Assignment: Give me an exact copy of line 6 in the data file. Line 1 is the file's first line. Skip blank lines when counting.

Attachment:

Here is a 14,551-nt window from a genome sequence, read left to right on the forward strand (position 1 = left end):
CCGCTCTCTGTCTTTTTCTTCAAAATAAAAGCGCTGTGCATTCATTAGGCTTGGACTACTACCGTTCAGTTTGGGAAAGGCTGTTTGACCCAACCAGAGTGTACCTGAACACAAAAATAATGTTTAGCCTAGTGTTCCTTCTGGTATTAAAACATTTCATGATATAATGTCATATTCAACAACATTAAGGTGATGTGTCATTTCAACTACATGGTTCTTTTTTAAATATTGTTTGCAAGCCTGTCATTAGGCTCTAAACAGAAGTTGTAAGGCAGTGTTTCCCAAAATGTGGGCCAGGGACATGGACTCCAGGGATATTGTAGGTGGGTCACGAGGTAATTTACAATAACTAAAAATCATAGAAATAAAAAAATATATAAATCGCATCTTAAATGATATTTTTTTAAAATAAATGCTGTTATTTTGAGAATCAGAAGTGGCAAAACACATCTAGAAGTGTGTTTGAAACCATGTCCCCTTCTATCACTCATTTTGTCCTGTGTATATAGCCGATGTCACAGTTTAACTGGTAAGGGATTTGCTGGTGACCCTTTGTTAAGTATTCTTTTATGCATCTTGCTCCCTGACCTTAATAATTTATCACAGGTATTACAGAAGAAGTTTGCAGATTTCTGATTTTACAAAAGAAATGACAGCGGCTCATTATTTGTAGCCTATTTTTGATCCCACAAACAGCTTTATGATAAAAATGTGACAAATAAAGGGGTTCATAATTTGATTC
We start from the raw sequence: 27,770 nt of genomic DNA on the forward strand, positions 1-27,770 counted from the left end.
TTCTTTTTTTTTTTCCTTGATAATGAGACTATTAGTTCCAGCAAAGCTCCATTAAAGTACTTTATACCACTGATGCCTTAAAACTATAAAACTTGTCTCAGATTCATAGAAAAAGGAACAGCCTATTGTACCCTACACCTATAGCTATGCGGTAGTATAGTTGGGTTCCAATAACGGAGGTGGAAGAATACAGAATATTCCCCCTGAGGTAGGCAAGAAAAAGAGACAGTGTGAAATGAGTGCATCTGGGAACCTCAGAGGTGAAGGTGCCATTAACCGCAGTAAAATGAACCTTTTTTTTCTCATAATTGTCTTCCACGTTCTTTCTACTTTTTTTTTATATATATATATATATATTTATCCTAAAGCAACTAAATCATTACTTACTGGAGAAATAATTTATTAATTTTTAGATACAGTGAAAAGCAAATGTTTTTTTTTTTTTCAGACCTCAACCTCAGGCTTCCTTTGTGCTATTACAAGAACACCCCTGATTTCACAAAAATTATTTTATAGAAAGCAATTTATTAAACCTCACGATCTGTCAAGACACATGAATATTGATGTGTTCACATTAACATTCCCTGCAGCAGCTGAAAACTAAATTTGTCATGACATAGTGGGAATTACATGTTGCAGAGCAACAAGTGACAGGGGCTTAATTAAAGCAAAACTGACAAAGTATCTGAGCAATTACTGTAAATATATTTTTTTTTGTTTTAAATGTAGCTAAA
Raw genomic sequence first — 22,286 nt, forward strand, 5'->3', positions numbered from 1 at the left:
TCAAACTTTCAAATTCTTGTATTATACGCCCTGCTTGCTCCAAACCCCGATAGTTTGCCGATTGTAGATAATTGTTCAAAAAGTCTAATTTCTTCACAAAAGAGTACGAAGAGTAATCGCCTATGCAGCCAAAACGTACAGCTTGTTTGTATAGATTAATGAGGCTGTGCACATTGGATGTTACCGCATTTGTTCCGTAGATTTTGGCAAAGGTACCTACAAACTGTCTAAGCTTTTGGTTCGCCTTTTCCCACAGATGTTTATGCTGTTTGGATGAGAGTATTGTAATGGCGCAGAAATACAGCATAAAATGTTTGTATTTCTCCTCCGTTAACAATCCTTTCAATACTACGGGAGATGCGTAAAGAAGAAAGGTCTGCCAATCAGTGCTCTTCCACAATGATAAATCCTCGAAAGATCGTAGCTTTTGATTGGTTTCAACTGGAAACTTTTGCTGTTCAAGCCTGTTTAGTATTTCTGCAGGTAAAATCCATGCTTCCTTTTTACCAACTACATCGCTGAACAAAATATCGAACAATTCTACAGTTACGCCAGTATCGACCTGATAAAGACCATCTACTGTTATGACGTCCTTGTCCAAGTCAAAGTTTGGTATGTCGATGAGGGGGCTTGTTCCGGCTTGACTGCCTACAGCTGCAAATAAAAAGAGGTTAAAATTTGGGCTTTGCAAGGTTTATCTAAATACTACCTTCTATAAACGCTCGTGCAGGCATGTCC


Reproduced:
TCAAACTTTCAAATTCTTGTATTATACGCCCTGCTTGCTCCAAACCCCGATAGTTTGCCGATTGTAGATAATTGTTCAAAAAGTCTAATTTCTTCACAAAAGAGTACGAAGAGTAATCGCCTATGCAGCCAAAACGTACAGCTTGTTTGTATAGATTAATGAGGCTGTGCACATTGGATGTTACCGCATTTGTTCCGTAGATTTTGGCAAAGGTACCTACAAACTGTCTAAGCTTTTGGTTCGCCTTTTCCCACAGATGTTTATGCTGTTTGGATGAGAGTATTGTAATGGCGCAGAAATACAGCATAAAATGTTTGTATTTCTCCTCCGTTAACAATCCTTTCAATACTACGGGAGATGCGTAAAGAAGAAAGGTCTGCCAATCAGTGCTCTTCCACAATGATAAATCCTCGAAAGATCGTAGCTTTTGATTGGTTTCAACTGGAAACTTTTGCTGTTCAAGCCTGTTTAGTATTTCTGCAGGTAAAATCCATGCTTCCTTTTTACCAACTACATCGCTGAACAAAATATCGAACAATTCTACAGTTACGCCAGTATCGACCTGATAAAGACCATCTACTGTTATGACGTCCTTGTCCAAGTCAAAGTTTGGTATGTCGATGAGGGGGCTTGTTCCGGCTTGACTGCCTACAGCTGCAAATAAAAAGAGGTTAAAATTTGGGCTTTGCAAGGTTTATCTAAATACTACCTTCTATAAACGCTCGTGCAGGCATGTCC